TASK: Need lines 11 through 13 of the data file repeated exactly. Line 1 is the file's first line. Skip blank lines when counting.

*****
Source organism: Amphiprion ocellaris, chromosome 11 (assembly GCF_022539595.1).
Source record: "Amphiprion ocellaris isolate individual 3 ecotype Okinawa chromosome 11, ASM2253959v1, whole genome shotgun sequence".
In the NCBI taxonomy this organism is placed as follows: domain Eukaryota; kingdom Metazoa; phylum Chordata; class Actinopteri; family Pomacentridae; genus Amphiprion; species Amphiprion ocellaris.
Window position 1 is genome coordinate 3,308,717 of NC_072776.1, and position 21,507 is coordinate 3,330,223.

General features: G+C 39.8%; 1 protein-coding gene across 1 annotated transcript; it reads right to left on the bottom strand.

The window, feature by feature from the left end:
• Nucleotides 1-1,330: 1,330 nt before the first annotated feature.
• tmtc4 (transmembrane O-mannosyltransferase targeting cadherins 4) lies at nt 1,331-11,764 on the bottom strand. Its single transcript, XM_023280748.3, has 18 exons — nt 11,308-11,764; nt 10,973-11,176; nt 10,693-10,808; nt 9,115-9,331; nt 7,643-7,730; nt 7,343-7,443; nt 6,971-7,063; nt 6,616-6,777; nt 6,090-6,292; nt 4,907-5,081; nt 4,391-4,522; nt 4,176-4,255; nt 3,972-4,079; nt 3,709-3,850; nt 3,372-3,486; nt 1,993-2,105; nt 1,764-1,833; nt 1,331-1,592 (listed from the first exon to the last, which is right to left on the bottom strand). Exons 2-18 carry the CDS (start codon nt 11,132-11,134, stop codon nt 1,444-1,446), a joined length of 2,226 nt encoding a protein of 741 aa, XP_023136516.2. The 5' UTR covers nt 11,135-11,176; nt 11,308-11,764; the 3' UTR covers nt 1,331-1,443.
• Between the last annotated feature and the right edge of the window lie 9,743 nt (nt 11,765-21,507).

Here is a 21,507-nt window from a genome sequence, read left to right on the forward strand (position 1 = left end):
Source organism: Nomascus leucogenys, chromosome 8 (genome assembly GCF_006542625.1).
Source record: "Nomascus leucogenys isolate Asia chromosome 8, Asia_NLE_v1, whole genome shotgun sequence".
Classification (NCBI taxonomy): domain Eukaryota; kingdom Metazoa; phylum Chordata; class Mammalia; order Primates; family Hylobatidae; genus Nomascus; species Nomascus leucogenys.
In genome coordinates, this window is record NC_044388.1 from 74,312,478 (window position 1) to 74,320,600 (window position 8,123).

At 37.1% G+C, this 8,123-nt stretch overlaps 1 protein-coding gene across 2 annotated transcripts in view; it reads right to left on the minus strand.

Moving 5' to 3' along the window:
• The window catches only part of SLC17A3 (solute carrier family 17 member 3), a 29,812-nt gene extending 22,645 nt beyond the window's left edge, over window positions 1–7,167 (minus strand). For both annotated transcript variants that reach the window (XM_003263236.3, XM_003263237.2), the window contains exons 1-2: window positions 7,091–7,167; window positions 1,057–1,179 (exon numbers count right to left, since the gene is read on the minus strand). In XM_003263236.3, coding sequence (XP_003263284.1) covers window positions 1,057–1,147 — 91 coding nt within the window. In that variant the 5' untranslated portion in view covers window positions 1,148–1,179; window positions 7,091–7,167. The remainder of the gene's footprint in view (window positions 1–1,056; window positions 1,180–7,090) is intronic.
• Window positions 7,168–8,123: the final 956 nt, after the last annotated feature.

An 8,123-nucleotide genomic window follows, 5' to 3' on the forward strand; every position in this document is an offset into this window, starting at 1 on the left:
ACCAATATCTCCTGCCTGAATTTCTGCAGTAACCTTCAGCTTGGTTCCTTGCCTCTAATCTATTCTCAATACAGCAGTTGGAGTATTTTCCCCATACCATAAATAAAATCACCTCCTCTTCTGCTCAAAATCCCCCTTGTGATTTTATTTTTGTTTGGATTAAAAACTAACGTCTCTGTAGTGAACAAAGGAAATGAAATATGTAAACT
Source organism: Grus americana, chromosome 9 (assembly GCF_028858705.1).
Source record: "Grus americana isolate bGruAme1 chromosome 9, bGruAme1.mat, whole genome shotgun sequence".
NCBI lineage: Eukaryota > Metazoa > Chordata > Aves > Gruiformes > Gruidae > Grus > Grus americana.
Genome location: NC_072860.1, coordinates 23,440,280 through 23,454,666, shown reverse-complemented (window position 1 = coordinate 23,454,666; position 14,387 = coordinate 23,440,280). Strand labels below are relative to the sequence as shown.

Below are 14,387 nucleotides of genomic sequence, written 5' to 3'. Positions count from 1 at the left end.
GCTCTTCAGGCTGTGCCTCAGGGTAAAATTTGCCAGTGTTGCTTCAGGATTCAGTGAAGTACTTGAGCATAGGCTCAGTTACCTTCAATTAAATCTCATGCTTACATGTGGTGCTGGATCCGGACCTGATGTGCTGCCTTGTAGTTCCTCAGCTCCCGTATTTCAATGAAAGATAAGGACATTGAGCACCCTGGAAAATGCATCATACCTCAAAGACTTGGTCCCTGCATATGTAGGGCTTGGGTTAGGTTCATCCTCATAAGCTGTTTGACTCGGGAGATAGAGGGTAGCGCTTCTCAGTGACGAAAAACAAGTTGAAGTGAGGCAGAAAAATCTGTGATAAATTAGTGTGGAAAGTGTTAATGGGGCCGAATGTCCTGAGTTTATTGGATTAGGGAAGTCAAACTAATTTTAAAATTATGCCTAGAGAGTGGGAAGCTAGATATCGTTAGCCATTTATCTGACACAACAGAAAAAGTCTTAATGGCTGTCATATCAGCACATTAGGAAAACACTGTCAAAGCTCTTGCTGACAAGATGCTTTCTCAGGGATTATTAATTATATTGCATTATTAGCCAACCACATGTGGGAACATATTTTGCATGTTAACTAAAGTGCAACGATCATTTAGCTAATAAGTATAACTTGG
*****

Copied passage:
Source organism: Nomascus leucogenys, chromosome 8 (genome assembly GCF_006542625.1).
Source record: "Nomascus leucogenys isolate Asia chromosome 8, Asia_NLE_v1, whole genome shotgun sequence".
Classification (NCBI taxonomy): domain Eukaryota; kingdom Metazoa; phylum Chordata; class Mammalia; order Primates; family Hylobatidae; genus Nomascus; species Nomascus leucogenys.